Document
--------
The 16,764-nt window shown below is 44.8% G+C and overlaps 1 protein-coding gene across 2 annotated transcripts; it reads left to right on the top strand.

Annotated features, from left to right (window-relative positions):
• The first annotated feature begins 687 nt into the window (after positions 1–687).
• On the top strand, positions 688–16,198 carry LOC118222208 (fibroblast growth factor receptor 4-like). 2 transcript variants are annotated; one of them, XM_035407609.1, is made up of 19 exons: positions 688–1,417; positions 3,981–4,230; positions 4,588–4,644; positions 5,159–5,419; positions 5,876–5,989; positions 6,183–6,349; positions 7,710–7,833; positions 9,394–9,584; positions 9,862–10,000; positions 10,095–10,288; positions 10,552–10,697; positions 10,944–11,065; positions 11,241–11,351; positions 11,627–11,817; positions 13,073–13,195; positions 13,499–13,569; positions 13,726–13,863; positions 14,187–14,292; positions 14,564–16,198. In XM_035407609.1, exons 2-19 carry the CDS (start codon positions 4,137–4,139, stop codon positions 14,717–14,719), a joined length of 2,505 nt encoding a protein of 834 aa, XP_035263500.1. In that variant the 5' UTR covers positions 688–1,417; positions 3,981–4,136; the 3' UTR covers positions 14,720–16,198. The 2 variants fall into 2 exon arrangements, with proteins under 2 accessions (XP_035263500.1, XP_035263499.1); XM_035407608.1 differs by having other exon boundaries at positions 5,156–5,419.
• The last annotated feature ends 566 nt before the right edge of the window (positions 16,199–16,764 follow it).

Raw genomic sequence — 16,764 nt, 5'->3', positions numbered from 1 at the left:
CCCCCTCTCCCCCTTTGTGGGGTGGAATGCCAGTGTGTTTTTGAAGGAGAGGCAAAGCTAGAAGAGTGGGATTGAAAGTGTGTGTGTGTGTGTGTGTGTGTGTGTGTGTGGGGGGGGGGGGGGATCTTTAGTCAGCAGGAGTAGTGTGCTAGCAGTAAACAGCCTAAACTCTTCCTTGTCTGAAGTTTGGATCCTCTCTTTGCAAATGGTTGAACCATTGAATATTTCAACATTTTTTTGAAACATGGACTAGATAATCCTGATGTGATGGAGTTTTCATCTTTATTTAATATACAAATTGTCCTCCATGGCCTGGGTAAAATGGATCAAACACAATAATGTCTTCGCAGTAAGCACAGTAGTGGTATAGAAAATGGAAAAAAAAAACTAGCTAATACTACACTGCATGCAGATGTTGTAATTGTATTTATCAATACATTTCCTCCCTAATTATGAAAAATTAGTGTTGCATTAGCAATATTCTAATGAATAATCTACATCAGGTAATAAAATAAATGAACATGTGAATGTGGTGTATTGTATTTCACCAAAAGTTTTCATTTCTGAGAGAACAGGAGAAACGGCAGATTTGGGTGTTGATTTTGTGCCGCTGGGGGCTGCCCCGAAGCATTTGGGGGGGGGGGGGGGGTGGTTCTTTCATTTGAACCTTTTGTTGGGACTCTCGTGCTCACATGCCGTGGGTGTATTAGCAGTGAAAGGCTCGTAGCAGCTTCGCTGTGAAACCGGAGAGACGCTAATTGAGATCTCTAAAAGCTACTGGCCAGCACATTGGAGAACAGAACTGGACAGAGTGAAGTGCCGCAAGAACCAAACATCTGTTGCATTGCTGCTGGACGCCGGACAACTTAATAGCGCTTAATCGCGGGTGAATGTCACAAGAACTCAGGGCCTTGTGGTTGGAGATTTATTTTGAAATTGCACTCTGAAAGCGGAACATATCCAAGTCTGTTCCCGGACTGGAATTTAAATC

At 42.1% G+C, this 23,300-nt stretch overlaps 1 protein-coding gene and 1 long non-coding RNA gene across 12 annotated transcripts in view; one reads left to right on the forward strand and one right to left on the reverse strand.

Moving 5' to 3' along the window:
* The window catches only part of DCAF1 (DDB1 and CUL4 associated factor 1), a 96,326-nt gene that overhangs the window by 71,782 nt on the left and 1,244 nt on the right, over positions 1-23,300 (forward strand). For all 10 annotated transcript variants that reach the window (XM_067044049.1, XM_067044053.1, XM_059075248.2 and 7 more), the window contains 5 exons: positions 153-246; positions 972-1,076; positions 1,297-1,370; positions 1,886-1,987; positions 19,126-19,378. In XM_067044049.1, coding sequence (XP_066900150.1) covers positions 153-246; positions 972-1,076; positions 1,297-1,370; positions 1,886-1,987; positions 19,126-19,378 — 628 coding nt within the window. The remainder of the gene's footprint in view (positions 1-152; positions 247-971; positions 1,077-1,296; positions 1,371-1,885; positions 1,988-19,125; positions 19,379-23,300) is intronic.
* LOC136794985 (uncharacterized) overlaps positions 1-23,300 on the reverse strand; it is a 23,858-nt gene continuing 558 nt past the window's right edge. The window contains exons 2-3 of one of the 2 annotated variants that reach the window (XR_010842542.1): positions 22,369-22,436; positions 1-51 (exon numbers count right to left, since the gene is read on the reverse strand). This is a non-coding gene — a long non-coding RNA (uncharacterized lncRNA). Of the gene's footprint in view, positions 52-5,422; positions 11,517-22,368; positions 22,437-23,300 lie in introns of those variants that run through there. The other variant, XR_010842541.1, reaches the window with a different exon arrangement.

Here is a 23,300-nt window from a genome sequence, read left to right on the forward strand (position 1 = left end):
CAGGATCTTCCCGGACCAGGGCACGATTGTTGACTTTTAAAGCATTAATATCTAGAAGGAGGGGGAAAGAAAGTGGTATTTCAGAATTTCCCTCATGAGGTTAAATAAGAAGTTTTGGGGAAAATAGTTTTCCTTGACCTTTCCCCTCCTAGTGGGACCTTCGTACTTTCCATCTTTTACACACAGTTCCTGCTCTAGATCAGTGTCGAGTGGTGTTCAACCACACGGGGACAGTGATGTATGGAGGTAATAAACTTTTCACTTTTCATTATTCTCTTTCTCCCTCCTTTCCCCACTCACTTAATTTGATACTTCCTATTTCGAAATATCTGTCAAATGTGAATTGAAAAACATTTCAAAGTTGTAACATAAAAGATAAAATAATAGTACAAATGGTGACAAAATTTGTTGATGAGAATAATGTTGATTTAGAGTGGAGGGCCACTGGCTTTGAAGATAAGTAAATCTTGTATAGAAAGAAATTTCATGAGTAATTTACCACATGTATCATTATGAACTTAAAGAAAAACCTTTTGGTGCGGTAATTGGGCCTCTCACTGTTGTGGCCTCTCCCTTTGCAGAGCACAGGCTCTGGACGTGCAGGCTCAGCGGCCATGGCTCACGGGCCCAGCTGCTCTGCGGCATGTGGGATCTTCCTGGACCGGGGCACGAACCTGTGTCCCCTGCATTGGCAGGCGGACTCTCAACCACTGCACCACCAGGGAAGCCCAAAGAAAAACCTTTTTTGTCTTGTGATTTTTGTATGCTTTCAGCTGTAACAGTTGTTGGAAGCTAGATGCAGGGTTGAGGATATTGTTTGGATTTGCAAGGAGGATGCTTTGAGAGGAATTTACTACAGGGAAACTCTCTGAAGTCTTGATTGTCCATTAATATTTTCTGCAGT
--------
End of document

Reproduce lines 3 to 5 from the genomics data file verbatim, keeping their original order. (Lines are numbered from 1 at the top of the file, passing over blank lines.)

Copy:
• The first annotated feature begins 687 nt into the window (after positions 1–687).
• On the top strand, positions 688–16,198 carry LOC118222208 (fibroblast growth factor receptor 4-like). 2 transcript variants are annotated; one of them, XM_035407609.1, is made up of 19 exons: positions 688–1,417; positions 3,981–4,230; positions 4,588–4,644; positions 5,159–5,419; positions 5,876–5,989; positions 6,183–6,349; positions 7,710–7,833; positions 9,394–9,584; positions 9,862–10,000; positions 10,095–10,288; positions 10,552–10,697; positions 10,944–11,065; positions 11,241–11,351; positions 11,627–11,817; positions 13,073–13,195; positions 13,499–13,569; positions 13,726–13,863; positions 14,187–14,292; positions 14,564–16,198. In XM_035407609.1, exons 2-19 carry the CDS (start codon positions 4,137–4,139, stop codon positions 14,717–14,719), a joined length of 2,505 nt encoding a protein of 834 aa, XP_035263500.1. In that variant the 5' UTR covers positions 688–1,417; positions 3,981–4,136; the 3' UTR covers positions 14,720–16,198. The 2 variants fall into 2 exon arrangements, with proteins under 2 accessions (XP_035263500.1, XP_035263499.1); XM_035407608.1 differs by having other exon boundaries at positions 5,156–5,419.
• The last annotated feature ends 566 nt before the right edge of the window (positions 16,199–16,764 follow it).